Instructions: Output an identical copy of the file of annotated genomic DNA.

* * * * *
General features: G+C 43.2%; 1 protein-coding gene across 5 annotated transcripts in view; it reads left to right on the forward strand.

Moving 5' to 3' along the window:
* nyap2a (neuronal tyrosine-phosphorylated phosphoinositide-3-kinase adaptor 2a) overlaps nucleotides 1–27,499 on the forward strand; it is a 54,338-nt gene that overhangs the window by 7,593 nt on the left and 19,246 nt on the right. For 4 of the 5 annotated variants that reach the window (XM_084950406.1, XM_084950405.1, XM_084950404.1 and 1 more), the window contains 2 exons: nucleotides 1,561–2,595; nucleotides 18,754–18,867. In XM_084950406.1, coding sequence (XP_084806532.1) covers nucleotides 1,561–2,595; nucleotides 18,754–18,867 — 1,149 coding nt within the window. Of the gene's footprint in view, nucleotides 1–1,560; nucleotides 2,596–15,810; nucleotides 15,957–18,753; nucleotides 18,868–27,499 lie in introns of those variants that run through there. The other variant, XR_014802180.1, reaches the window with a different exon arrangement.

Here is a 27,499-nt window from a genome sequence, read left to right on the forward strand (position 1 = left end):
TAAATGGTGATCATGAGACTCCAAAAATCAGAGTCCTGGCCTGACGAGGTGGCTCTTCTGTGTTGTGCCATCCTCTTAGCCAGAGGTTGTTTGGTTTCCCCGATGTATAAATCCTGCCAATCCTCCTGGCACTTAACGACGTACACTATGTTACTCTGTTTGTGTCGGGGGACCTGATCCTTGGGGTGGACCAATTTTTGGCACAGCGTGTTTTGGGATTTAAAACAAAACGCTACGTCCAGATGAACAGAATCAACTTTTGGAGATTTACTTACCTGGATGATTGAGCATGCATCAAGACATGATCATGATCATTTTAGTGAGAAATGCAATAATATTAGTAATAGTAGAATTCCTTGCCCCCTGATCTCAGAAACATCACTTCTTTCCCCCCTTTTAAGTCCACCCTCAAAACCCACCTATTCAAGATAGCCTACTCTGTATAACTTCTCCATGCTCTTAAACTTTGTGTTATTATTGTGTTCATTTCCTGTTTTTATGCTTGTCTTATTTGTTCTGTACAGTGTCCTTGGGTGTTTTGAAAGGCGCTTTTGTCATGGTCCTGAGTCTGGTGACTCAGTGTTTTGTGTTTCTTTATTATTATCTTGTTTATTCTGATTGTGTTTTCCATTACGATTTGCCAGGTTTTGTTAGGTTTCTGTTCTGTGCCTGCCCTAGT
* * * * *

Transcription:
General features: G+C 43.2%; 1 protein-coding gene across 5 annotated transcripts in view; it reads left to right on the forward strand.

Moving 5' to 3' along the window:
* nyap2a (neuronal tyrosine-phosphorylated phosphoinositide-3-kinase adaptor 2a) overlaps nucleotides 1–27,499 on the forward strand; it is a 54,338-nt gene that overhangs the window by 7,593 nt on the left and 19,246 nt on the right. For 4 of the 5 annotated variants that reach the window (XM_084950406.1, XM_084950405.1, XM_084950404.1 and 1 more), the window contains 2 exons: nucleotides 1,561–2,595; nucleotides 18,754–18,867. In XM_084950406.1, coding sequence (XP_084806532.1) covers nucleotides 1,561–2,595; nucleotides 18,754–18,867 — 1,149 coding nt within the window. Of the gene's footprint in view, nucleotides 1–1,560; nucleotides 2,596–15,810; nucleotides 15,957–18,753; nucleotides 18,868–27,499 lie in introns of those variants that run through there. The other variant, XR_014802180.1, reaches the window with a different exon arrangement.

Here is a 27,499-nt window from a genome sequence, read left to right on the forward strand (position 1 = left end):
TAAATGGTGATCATGAGACTCCAAAAATCAGAGTCCTGGCCTGACGAGGTGGCTCTTCTGTGTTGTGCCATCCTCTTAGCCAGAGGTTGTTTGGTTTCCCCGATGTATAAATCCTGCCAATCCTCCTGGCACTTAACGACGTACACTATGTTACTCTGTTTGTGTCGGGGGACCTGATCCTTGGGGTGGACCAATTTTTGGCACAGCGTGTTTTGGGATTTAAAACAAAACGCTACGTCCAGATGAACAGAATCAACTTTTGGAGATTTACTTACCTGGATGATTGAGCATGCATCAAGACATGATCATGATCATTTTAGTGAGAAATGCAATAATATTAGTAATAGTAGAATTCCTTGCCCCCTGATCTCAGAAACATCACTTCTTTCCCCCCTTTTAAGTCCACCCTCAAAACCCACCTATTCAAGATAGCCTACTCTGTATAACTTCTCCATGCTCTTAAACTTTGTGTTATTATTGTGTTCATTTCCTGTTTTTATGCTTGTCTTATTTGTTCTGTACAGTGTCCTTGGGTGTTTTGAAAGGCGCTTTTGTCATGGTCCTGAGTCTGGTGACTCAGTGTTTTGTGTTTCTTTATTATTATCTTGTTTATTCTGATTGTGTTTTCCATTACGATTTGCCAGGTTTTGTTAGGTTTCTGTTCTGTGCCTGCCCTAGT